5 Investors Who Move The Market

By Tim Parker | June 20, 2011 AAA
5 Investors Who Move The Market

There are people in every industry that have so much of an effect on it, it seems unfair. Golf has Tiger Woods, politics have the President of the United States, and the investing world has these players.

TUTORIAL: World's Greatest Investors

1. Warren Buffett
Warren Buffett has the distinction of the having celebrity status both in and out of the investing world. Of all of the leading voices in the market, Buffett is the largest, although his voice is rarely heard. Buffett is the CEO of Berkshire Hathaway, a $184 billion company that owns controlling interests in companies like Geico, Netjets and many others. He is the third wealthiest person in the world and has made his empire as possibly the most successful value investor as well as a proponent of the buy and hold investing model.

During the peak of the Great Recession of 2009, Buffet wrote an op ed piece in the New York Times. It was hailed as a vote of confidence in an economy that was faltering. When Buffett speaks, the market listens, and it is easy to see simply by watching Wall Street's as well as the news media's reaction to all of his words. (For related reading, see Warren Buffett: How He Does It.)

2. Carl Icahn
Corporate raiders find companies that they perceived to be undervalued and purchase a controlling interest in the company, often allowing them to gain control of a certain number of board seats. With those board seats the corporate raider is able to make changes to the company which increases their value.

Carl Icahn may be one of the best known modern day corporate raiders. Some of his most famous attempts at taking control of companies include his battles with Trans World Airlines, Yahoo! and Time Warner. Recently, Haines Celestial Group, maker of organic foods and one of Mr. Icahn's holdings, announced a better-than-expected quarter, allowing Icahn to profit $124 million - a 100% gain in just one year. (For related reading, see Carl Icahn's Investing Strategy.)

TUTORIAL: The Greatest Investors: Carl Icahn

3. Bill Gross
Known as the bond king, Bill Gross is the founder and chief investing officer of PIMCO, a global investing firm focused primarily on bond investing. He manages the $235 billion PIMCO Total Return Fund, a fund mostly invested in bonds. He was referred to by the New York Times as the nation's most prominent bond investor.

Mr. Gross is vocal about his views of world monetary policy and the investing community listens. Over the years he has made some legendary calls including a recent 2011 warning to investors to steer clear of treasuries because of their negative return when accounting for inflation. If history is a guide, even the largest institutional investors will listen very closely to this warning.

4. Dennis Gartman
Dennis Gartman is best known for his daily newsletter, The Gartman Letter. Each day at 2:30AM he wakes up to write his four page publication for delivery to all subscribers no later than 6:00AM. This newsletter is read by institutional investors all over the world because it contains commentary on the world markets. Of particular interest is his commentary on currency and commodities trading. If you're looking for one of the best informed predictions on the gold market, Dennis Gartman may be your trader of choice.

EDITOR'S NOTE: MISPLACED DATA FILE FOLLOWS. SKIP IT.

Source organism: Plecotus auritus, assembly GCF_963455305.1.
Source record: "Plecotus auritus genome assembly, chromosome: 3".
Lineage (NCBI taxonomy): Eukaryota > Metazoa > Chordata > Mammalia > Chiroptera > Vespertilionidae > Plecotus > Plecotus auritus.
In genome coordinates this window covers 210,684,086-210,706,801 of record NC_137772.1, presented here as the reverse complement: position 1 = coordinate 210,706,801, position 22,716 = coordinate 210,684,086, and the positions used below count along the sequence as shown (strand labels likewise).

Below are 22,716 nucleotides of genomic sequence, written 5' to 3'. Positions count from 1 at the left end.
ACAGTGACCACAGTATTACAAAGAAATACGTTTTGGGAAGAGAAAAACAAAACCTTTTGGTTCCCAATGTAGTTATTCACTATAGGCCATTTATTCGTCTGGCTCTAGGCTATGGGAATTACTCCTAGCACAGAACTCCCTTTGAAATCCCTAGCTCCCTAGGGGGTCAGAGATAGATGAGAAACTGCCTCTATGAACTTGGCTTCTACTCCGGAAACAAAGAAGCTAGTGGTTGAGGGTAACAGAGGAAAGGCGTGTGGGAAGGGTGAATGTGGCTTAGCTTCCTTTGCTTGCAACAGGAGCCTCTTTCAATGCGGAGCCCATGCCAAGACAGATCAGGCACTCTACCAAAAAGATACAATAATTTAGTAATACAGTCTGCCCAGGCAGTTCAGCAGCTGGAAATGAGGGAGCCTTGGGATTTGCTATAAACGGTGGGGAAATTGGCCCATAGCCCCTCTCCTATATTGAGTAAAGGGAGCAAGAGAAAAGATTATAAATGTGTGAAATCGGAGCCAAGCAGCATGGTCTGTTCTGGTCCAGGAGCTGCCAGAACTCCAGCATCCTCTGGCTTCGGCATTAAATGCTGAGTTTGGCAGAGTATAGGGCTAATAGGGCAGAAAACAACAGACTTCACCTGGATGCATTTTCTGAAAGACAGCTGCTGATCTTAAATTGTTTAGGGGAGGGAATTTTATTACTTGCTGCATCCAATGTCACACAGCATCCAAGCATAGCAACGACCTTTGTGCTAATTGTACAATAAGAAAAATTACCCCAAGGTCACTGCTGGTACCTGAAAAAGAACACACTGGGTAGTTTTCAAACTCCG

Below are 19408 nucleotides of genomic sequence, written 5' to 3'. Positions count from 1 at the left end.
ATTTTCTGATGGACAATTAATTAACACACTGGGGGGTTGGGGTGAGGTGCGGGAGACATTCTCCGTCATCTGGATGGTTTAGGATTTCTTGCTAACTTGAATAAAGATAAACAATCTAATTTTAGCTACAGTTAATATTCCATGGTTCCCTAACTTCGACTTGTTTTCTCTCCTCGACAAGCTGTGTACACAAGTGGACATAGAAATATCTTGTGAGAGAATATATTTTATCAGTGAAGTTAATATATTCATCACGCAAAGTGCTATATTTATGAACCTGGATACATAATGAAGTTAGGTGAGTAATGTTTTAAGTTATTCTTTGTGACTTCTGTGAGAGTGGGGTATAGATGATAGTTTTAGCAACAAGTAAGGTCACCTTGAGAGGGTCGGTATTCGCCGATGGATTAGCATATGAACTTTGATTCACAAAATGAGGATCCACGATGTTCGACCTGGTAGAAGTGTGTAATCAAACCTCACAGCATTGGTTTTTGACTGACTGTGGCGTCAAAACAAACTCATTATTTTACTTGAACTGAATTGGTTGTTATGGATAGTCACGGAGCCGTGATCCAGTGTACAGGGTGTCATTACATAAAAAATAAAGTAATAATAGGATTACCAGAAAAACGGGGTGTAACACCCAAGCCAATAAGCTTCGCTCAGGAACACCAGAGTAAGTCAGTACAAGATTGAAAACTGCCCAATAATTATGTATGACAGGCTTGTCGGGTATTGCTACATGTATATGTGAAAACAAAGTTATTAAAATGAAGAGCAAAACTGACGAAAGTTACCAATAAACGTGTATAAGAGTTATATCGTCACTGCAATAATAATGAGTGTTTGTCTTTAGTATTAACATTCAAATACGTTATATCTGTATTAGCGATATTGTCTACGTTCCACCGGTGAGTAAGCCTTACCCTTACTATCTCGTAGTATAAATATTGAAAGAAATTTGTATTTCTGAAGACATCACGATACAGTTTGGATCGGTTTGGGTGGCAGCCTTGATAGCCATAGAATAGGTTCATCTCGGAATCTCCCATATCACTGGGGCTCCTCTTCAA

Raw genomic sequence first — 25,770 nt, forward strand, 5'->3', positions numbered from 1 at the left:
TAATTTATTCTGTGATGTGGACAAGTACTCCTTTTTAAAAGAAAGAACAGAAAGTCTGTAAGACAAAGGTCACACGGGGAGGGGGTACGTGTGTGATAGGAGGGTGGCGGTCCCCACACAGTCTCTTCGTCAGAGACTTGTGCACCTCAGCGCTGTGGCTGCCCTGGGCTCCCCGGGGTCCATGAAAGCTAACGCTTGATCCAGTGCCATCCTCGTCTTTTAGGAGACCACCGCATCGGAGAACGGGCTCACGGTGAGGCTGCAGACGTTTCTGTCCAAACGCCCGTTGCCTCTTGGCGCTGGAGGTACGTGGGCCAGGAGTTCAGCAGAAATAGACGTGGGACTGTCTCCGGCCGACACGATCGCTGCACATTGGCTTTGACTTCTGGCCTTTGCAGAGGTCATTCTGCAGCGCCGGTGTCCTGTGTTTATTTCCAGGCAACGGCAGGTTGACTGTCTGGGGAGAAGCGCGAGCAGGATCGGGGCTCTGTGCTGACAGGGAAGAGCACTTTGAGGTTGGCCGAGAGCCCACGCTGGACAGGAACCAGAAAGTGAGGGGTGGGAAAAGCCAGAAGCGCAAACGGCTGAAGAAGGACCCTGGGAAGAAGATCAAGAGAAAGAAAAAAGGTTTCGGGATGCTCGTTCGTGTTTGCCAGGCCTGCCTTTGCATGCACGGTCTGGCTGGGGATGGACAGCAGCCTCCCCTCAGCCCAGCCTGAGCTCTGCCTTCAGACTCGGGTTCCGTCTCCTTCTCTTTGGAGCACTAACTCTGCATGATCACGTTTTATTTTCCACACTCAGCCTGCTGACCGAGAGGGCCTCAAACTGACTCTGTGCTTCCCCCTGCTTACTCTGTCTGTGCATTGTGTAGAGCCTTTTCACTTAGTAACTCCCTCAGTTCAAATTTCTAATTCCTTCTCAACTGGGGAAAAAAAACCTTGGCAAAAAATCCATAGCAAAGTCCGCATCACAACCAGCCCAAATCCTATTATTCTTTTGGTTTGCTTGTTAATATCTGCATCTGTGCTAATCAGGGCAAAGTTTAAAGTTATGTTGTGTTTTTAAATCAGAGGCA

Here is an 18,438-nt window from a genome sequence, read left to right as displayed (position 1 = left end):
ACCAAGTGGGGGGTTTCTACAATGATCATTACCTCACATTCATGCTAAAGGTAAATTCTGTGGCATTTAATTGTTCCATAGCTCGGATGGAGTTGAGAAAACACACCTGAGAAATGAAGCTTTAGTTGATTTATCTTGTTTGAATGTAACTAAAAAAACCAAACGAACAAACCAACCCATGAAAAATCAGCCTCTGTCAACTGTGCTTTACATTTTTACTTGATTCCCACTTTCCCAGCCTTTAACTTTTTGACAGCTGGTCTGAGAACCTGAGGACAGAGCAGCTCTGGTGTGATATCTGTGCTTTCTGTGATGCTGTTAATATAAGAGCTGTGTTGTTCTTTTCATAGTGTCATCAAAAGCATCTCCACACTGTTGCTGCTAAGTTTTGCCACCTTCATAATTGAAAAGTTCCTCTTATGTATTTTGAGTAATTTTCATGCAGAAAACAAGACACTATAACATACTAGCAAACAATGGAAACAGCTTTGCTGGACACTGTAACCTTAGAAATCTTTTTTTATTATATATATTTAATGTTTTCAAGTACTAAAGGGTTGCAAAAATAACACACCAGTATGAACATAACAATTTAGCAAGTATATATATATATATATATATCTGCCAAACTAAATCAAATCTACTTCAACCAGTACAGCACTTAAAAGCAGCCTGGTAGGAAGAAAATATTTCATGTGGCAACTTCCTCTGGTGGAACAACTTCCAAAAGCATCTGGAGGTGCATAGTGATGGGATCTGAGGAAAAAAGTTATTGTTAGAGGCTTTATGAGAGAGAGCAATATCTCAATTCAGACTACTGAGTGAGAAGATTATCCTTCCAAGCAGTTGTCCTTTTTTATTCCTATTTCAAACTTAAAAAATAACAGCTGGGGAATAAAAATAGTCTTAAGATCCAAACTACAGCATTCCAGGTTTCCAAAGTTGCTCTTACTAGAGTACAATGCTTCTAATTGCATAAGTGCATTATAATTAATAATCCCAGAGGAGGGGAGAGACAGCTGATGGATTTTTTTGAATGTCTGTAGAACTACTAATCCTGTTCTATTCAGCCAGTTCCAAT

Not only is he a commentator, he is also a trader himself. His 22 rules of trading are a must-read for all traders. One of his rules is to understand mass psychology more than economics because markets are more based on human emotion more than economic factors. (Dennis Gartman has this to say about stocks. For more, see Patience Is A Trader's Virtue.)

5. The Computer
It may seem odd that the computer is a market mover but the effect of the computer on the modern day trading market is staggering. Computers now account for more than 70% of all daily trading volume. To put that in to perspective, for every three trades made by a human, seven trades are done by computer - and those seven trades could have taken place in under one second.

Because of this, a new question must be asked by the modern trader: What would the computer do? Many argue that looking at the characteristics of a company are no longer as important as studying the company's chart. Understanding moving averages and support levels may now be more important than knowing what a company does and what new products are in the pipeline.

One thing is certain: The computer is now just as - if not more - important than the large volume hedge fund and mutual fund traders. (For related reading, see The Death Of The Trading Floor.)

The Bottom Line
Whether the market is rigged or not will remain a question asked by traders for many more generations but it is certain that these influential traders have a profound effect on movement of the global markets. You may be wise to keep an eye on their movements and market predictions.

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